Journeyman Gordon: Pigs to 'butterflies'

New York Yankees pitcher Brian Gordon delivers during

New York Yankees pitcher Brian Gordon delivers during the first inning of a baseball game against the Texas Rangers. (June 16, 2011) (Credit: AP)

His wife, Amanda, was in the stands. So were his parents, his kids and a couple of his childhood friends.

Brian Gordon knew this, but he couldn't bring himself to scan the crowd at Yankee Stadium. In fact, the 32-year-old journeyman couldn't bring himself to look at the fans at all as he walked out to the mound for his first major-league start.

"The butterflies were at full charge," Gordon said, "so I pulled my hat down low. I figured if my hat was down and I just saw the catcher, it would be like what I was doing a week ago in Triple-A."

A week ago, Gordon was the ace pitcher for the Triple-A Lehigh Valley IronPigs. Today, he is one of five pitchers in the Yankees' starting rotation. Joe Girardi gave him the good news after the Yankees' 3-2, 12-inning win over Texas Thursday. Girardi even said he is looking forward to seeing him hit against National League teams on the upcoming road trip.

A converted outfielder whose only other big-league experience came in three relief appearances with Texas in 2008, Gordon replaces Bartolo Colon (hamstring), who is on the disabled list. Gordon received an ovation when he left after pitching an effective 5 1/3 innings, allowing two runs, seven hits and three walks with three strikeouts.

"That was very special," he said. "I've never been a part of something like that."

And it's fair to say that until two days ago, he didn't think he ever would.

Gordon's trip to Yankee Stadium is the kind of stuff movies are made about. Since beginning his pro career in 1997, Gordon had played for 14 teams and six organizations, a fact that was noted Thursday by the Yankees, who played Johnny Cash's "I've been Everywhere" when Gordon was introduced.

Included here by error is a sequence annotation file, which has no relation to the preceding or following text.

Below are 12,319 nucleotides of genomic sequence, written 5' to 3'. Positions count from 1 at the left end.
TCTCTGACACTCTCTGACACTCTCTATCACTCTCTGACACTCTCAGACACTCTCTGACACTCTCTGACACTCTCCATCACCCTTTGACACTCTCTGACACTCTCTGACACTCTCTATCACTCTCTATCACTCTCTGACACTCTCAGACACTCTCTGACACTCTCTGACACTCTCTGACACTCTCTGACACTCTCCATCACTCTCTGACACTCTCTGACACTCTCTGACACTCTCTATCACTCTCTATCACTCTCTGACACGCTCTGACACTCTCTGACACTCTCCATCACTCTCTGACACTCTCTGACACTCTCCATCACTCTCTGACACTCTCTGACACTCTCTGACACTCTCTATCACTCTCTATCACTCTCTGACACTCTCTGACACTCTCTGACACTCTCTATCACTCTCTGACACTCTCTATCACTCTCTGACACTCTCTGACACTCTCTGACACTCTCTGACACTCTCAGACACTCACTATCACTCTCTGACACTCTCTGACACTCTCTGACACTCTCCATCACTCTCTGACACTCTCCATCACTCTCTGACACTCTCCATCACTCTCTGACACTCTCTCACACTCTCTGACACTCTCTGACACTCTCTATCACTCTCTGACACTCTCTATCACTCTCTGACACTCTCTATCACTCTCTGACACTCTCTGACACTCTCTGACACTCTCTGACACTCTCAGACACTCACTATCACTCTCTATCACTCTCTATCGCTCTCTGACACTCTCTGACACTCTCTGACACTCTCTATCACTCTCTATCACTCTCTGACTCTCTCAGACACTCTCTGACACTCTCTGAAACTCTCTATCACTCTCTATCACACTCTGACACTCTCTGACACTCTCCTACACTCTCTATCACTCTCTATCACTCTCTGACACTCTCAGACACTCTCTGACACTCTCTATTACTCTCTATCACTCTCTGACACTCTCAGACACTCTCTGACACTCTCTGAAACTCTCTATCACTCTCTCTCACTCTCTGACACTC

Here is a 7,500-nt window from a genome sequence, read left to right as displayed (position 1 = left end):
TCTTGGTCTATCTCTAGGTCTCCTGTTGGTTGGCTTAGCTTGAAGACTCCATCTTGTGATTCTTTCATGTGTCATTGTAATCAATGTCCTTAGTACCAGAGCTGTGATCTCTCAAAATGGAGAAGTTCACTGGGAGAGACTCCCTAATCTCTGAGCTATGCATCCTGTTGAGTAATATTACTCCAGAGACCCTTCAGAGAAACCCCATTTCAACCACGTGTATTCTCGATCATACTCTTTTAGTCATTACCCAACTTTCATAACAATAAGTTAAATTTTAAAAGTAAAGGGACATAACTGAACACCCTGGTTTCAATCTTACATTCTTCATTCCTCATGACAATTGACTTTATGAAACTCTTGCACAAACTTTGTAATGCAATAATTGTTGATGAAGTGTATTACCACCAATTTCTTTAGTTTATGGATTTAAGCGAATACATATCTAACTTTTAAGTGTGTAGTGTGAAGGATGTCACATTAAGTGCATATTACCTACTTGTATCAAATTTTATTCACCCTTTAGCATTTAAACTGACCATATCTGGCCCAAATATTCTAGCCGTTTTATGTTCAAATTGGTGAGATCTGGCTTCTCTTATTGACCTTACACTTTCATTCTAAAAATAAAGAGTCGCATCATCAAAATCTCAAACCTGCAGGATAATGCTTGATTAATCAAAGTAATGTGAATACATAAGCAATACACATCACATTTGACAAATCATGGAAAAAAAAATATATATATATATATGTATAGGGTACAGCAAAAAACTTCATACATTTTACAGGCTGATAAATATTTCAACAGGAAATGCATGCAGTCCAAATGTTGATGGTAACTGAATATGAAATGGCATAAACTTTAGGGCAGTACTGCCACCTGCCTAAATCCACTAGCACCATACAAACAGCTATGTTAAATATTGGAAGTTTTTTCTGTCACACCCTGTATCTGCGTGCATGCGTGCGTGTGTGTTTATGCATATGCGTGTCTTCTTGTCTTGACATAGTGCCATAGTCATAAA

In 2007, after playing four full seasons as a Triple-A outfielder, he believed his career was stagnating. So he went to his manager at Texas' Triple-A Round Rock affiliate and asked if he could pitch, something he hadn't done since high school. He ended up working with Hall of Famer Nolan Ryan, his childhood hero.

"I knew it was going to take something outrageous for me to get to the big leagues after 10 years of trying," he said.

Outrageously, a year later, he finally put on a big-league uniform, pitching four innings of relief for the Rangers.

He went back down to the minors and was pitching for the IronPigs this season when it all started coming together. Gordon was 5-0 with a 1.14 ERA. Though he was the property of the Phillies, his contract said he could opt out if any major-league team wanted him. On Tuesday night, the Yankees called, and so began what he describes as the most incredible 48 hours of his life.

Gordon was born in West Point, but he had never been to Yankee Stadium. On the day before his first start, he walked out to a park across the street from the Stadium and threw a few balls. No one recognized him, although one passerby remarked that he had a pretty good arm.

On Thursday, he arrived early and carefully laid his belongings out in a cubicle that did not yet have his nameplate. He draped his uniform over the back of a chair in front of his locker as if it were spun out of gold. And after the game, with 30 reporters standing around him, he admitted he still couldn't believe he was here.

"This is the greatest stage in baseball," Gordon said, "and I'm one of five guys starting . . . It leaves me breathless."

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